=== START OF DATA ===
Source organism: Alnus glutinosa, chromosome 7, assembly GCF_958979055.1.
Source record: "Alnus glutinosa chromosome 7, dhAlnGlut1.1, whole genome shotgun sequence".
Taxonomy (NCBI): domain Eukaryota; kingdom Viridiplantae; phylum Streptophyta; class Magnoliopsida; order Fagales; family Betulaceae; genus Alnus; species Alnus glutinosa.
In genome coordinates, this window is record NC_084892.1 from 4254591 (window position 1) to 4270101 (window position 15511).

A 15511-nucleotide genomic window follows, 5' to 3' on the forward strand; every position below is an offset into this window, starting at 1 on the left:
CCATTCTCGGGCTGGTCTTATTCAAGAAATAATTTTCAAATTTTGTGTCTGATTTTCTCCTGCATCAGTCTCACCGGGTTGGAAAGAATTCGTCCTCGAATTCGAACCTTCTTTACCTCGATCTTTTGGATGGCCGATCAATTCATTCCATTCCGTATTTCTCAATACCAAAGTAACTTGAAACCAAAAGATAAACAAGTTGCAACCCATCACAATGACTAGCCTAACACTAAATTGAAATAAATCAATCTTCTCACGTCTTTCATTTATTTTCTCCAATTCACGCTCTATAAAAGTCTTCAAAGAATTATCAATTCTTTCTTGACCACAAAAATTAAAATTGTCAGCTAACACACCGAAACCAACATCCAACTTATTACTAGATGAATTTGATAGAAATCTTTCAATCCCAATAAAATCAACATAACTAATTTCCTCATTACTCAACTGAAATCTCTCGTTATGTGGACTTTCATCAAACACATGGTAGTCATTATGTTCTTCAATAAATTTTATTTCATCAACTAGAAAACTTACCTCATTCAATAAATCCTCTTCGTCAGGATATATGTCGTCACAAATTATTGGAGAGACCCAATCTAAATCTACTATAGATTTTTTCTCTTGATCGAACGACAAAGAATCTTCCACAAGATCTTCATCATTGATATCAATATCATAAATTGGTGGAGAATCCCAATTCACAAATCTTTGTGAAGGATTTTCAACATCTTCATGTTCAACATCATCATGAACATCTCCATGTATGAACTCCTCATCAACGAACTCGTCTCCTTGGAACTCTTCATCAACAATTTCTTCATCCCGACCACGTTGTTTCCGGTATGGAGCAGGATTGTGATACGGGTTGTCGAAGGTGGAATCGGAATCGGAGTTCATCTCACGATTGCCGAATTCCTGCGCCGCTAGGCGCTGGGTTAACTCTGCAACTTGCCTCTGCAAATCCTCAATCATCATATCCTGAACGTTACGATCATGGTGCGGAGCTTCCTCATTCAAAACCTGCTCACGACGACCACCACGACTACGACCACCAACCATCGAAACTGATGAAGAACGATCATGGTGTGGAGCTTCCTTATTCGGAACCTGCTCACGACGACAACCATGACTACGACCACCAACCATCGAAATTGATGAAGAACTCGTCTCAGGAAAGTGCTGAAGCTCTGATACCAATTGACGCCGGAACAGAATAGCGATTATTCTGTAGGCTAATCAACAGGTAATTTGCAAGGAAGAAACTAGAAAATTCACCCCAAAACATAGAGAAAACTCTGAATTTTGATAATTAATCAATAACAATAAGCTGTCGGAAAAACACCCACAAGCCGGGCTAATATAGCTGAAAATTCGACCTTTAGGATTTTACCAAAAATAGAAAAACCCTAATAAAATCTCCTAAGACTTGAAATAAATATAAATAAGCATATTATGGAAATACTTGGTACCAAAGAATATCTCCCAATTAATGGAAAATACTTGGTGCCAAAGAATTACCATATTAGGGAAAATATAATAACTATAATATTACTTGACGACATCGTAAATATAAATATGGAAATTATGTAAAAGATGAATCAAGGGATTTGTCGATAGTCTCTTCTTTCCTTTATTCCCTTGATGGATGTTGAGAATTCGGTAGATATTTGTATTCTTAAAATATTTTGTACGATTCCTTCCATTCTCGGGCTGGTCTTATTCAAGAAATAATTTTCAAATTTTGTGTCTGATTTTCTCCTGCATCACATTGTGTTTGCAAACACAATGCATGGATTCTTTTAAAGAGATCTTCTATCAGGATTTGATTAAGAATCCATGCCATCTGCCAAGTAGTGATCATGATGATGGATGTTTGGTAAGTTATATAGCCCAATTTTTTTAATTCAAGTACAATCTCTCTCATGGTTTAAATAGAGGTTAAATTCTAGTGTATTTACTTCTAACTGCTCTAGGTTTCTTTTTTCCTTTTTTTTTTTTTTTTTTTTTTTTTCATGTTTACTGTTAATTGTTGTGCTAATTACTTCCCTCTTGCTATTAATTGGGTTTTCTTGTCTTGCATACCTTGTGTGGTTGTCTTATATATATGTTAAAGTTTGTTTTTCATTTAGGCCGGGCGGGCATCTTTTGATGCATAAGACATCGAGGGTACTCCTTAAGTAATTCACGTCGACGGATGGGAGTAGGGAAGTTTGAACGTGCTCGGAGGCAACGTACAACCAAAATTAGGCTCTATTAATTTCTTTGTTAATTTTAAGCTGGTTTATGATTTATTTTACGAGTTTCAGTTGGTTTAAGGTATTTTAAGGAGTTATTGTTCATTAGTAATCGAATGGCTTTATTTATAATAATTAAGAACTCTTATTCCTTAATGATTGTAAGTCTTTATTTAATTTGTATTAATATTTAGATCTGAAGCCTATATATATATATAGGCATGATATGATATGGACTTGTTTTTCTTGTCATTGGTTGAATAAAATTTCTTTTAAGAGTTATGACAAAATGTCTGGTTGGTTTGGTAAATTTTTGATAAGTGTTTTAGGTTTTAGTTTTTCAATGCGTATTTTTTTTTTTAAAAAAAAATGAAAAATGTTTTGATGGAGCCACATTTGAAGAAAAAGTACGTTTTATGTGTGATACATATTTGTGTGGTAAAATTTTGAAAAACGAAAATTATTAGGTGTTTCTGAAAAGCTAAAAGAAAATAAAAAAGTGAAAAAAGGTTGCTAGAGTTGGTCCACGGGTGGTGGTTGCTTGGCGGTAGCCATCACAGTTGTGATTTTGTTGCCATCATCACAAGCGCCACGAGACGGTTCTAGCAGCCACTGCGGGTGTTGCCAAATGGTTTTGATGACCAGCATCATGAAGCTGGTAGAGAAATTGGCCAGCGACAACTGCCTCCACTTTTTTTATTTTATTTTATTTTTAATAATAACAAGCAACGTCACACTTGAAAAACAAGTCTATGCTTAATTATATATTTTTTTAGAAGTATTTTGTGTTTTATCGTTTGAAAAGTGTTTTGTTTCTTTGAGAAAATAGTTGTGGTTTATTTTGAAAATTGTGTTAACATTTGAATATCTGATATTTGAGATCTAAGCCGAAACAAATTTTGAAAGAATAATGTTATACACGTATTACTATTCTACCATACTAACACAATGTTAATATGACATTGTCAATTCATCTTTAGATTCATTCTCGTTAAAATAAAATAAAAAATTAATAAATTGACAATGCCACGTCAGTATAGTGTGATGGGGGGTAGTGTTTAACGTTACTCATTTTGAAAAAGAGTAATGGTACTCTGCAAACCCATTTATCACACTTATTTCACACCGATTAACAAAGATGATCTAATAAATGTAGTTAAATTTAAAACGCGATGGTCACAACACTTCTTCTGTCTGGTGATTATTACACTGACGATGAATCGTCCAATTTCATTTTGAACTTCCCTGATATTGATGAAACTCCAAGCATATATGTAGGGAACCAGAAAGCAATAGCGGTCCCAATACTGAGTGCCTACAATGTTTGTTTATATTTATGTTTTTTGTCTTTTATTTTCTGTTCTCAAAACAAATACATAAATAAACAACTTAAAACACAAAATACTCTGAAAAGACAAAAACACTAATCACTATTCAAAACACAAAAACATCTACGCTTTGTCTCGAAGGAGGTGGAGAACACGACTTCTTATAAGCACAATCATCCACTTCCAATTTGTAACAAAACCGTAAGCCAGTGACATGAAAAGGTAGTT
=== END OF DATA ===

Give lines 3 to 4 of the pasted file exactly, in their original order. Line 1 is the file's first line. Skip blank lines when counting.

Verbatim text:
Taxonomy (NCBI): domain Eukaryota; kingdom Viridiplantae; phylum Streptophyta; class Magnoliopsida; order Fagales; family Betulaceae; genus Alnus; species Alnus glutinosa.
In genome coordinates, this window is record NC_084892.1 from 4254591 (window position 1) to 4270101 (window position 15511).